Tables (1)

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Table I Compensation Coefficient α as a Function of the Value 0 r core Δ n ( r ) d r ( = β )

Equations (44)

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d E s = - k 0 2 4 π R 1 ( r ) 0 A 0 exp ( j ω t ) exp ( - j k 0 R ) d V · u ,
R = r cos ϕ + R ,
R = R - r cos ( ϕ - θ ) - z p R z q ( R r ) ,
R = R - 2 r sin θ 2 [ sin ( ϕ - θ 2 ) ] - z p R z q .
1 ( r ) d r π ,
E s k 0 2 A 0 4 π R - l / 2 l / 2 0 2 π 0 a 1 ( r ) 0 r exp ( - j k 0 R ) d r d ϕ d z = k 0 2 2 R A 0 l sinc k z l 2 × 0 a 1 ( r ) 0 r J 0 ( r k t ) d r ,
k z = [ ( k 0 ) / R ] z p ,
k t = 2 k 0 sin ( θ / 2 ) .
k t = k s - k i
P s t = W 2 Z 0 - + E s 2 d z p = W k 0 3 A 0 2 l 4 Z 0 R [ 0 1 ( r ) 0 r J 0 ( r k t ) d r ] 2 ,
σ = 2 π R P s t / P i t ,
P i t = A 0 2 l W / 2 Z 0 ,
sign [ E s ( θ ) ] 1 π k 0 3 / 2 [ σ ( k t ) ] 1 / 2 = 0 1 ( r ) 0 r J 0 ( r k t ) d r .
1 ( r ) 0 = 1 π k 0 3 / 2 0 sign [ E s ( θ ) ] [ σ ( k t ) ] 1 / 2 k t J 0 ( k t r ) d k t .
1 ( r ) 0 = k 0 1 / 2 π 0 sign [ E s ( θ ) ] [ σ ( θ ) ] 1 / 2 J 0 ( 2 k 0 sin θ 2 · r ) sin θ d θ .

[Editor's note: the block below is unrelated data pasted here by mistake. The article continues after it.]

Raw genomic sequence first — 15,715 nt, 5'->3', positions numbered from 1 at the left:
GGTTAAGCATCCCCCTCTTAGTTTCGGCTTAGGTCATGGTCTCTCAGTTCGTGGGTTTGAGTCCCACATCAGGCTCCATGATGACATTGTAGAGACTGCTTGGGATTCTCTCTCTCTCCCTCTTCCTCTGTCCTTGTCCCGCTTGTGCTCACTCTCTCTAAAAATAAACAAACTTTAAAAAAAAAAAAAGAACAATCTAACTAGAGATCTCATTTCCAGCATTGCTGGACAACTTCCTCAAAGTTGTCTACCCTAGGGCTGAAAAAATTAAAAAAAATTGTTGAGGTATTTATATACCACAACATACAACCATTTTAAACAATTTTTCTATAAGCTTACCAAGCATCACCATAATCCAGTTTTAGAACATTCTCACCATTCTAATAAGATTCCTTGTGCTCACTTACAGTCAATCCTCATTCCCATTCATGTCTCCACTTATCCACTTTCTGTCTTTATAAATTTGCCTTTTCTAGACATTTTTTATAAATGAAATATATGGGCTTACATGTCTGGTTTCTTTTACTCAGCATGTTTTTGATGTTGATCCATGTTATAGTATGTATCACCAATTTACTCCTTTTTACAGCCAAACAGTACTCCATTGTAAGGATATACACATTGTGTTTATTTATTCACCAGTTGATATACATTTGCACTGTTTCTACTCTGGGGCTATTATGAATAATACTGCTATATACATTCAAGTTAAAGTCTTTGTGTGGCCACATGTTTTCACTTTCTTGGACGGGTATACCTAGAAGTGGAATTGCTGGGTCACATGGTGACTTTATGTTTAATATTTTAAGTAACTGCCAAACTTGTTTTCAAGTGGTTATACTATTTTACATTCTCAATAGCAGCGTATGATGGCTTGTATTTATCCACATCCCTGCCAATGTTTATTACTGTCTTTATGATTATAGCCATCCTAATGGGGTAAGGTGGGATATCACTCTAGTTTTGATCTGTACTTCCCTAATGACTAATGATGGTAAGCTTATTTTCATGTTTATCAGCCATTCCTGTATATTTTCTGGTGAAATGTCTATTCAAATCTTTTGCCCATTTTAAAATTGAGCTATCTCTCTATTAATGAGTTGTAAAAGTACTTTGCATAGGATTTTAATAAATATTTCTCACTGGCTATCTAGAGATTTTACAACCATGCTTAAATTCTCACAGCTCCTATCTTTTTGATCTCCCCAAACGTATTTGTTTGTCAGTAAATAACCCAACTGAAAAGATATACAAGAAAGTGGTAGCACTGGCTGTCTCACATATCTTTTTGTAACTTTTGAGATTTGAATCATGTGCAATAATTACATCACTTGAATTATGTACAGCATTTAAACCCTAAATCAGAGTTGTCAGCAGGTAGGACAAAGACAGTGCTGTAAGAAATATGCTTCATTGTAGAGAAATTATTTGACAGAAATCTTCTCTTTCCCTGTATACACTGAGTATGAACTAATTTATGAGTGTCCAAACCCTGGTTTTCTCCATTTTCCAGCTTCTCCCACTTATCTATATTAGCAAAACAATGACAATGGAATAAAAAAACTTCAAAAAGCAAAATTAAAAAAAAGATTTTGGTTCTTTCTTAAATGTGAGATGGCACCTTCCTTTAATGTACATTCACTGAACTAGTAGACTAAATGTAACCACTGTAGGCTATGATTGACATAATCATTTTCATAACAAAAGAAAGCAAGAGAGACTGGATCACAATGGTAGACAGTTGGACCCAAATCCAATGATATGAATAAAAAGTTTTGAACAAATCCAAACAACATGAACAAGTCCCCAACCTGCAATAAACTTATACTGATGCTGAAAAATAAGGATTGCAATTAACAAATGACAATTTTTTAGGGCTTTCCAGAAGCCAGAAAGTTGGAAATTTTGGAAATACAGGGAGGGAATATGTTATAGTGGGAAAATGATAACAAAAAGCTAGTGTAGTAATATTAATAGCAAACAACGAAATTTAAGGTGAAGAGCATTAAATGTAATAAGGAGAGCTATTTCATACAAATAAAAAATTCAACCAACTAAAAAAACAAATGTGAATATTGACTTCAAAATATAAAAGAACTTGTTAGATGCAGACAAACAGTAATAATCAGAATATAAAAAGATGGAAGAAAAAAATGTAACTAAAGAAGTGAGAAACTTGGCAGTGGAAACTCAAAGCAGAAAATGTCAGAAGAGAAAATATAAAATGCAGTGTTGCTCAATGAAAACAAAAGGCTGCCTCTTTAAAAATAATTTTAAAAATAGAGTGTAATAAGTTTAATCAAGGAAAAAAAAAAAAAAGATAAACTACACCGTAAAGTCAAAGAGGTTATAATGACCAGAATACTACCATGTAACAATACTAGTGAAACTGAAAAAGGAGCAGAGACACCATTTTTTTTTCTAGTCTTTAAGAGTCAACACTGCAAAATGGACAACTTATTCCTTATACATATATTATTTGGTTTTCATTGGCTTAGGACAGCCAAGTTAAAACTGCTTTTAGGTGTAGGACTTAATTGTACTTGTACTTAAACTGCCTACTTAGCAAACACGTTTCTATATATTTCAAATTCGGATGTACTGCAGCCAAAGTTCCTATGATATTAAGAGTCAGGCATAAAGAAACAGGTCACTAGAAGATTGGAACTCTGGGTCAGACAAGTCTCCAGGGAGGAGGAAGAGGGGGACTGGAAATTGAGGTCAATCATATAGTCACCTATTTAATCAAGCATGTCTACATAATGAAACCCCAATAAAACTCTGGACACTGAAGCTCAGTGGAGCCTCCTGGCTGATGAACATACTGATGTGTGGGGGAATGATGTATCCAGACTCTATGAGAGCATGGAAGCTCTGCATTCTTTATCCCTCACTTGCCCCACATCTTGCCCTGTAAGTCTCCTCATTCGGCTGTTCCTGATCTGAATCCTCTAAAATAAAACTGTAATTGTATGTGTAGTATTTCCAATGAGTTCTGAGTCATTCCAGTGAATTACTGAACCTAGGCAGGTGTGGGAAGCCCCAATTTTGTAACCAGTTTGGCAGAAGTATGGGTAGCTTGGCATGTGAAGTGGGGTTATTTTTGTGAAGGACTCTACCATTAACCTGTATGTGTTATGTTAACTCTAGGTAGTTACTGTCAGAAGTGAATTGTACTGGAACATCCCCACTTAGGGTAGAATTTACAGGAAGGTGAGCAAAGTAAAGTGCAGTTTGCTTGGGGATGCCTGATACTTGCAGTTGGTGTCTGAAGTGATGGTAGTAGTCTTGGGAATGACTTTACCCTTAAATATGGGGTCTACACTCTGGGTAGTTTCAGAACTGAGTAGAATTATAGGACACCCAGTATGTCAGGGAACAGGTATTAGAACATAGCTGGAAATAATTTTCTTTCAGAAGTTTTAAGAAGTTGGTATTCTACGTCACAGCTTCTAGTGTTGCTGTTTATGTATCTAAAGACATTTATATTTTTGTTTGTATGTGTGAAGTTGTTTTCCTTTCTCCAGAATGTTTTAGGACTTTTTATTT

n ( r ) = n 0 [ 1 + 1 ( r ) / 0 ] 1 / 2 ,
sign [ E s ( θ ) ] [ σ ( θ ) ] 1 / 2 = π k 0 3 / 2 × 0 r c o r e 1 ( r ) - clad 0 r J 0 ( 2 k 0 sin θ 2 · r ) d r + π k 0 3 / 2 clad 0 r clad J 1 [ 2 k 0 r clad sin ( θ / 2 ) ] 2 k 0 r clad sin ( θ / 2 ) ,
F ( r ) = 0 k f ( k ) J 0 ( r k ) d k ,
f ( k ) = 0 r F ( r ) J 0 ( k r ) d r .
F ( r ) = 0 for r r a ,
F ( r ) = k = 1 2 [ J 1 ( α 0 k ) ] 2 r a 2 f ( α 0 k r a ) J 0 ( α 0 k r a r ) ,
1 ( r ) 0 = 1 π k 0 3 / 2 k = 1 { 2 [ J 1 ( α 0 k ) ] 2 r core 2 × sign [ E s ( k k ) ] [ σ ( k k ) ] 1 / 2 J 0 ( k k · r ) } ,
k k = α 0 k / r core ,
θ k = 2 sin - 1 ( α 0 k 2 k 0 r core ) .
α 0 k 2 k 0 r core             ( θ π ) .
Δ θ s = γ [ 3 / ( k 0 r core ) ] ,
[ σ ( k t ) ] 1 / 2 = 0             for k t > k m .
r k = α 0 k / k m             ( k = 1 , 2 , 3 ) .
Δ r = r k + 1 - r k π / k m ,
Δ r min = π / 2 k 0 = λ 0 / 4.
E s = A 0 λ 0 π R exp [ - j ( 2 π λ 0 R - π 4 ) ] ( b 0 + 2 n = 1 b n cos n θ ) ,
b n = m J n ( α ) J n ( m α ) - J n ( α ) J n ( m α ) m H n ( α ) J n ( m α ) - H n ( α ) J n ( m α ) ,
[ σ ( θ ) ] 1 / 2 = sign [ σ ( θ ) ] 1 / 2 2 λ 0 π | b 0 + 2 n = 1 b n cos n θ | .
E = n - n / Δ n ,
Δ θ s < 0.9 / k 0 r core ( rad ) .
n ˜ ( r 1 ) = 1 2 Δ r r 1 - Δ r r 1 + Δ r n ( r ) d r ,
F ( r ) = 0 for r r a ,
f ( k ) = r a 2 0 1 r ˜ F ˜ ( r ˜ ) J 0 ( k r a r ˜ ) d r ˜ ,
F ˜ ( r ˜ ) = k = 1 a k J 0 ( α 0 k r ˜ ) ,
a k = 2 [ J 1 ( α 0 k ) ] 2 0 1 t F ˜ ( t ) J 0 ( α 0 k t ) d t .
a k = 2 [ J 1 ( α 0 k ) ] 2 r a 2 f ( α 0 k r a ) .
Δ n c ( r ) = r core ( 1 - α ) r + α r core Δ n ( r ) ,
0 r core Δ n ( r ) d r .
0 r core Δ n ( r ) d r .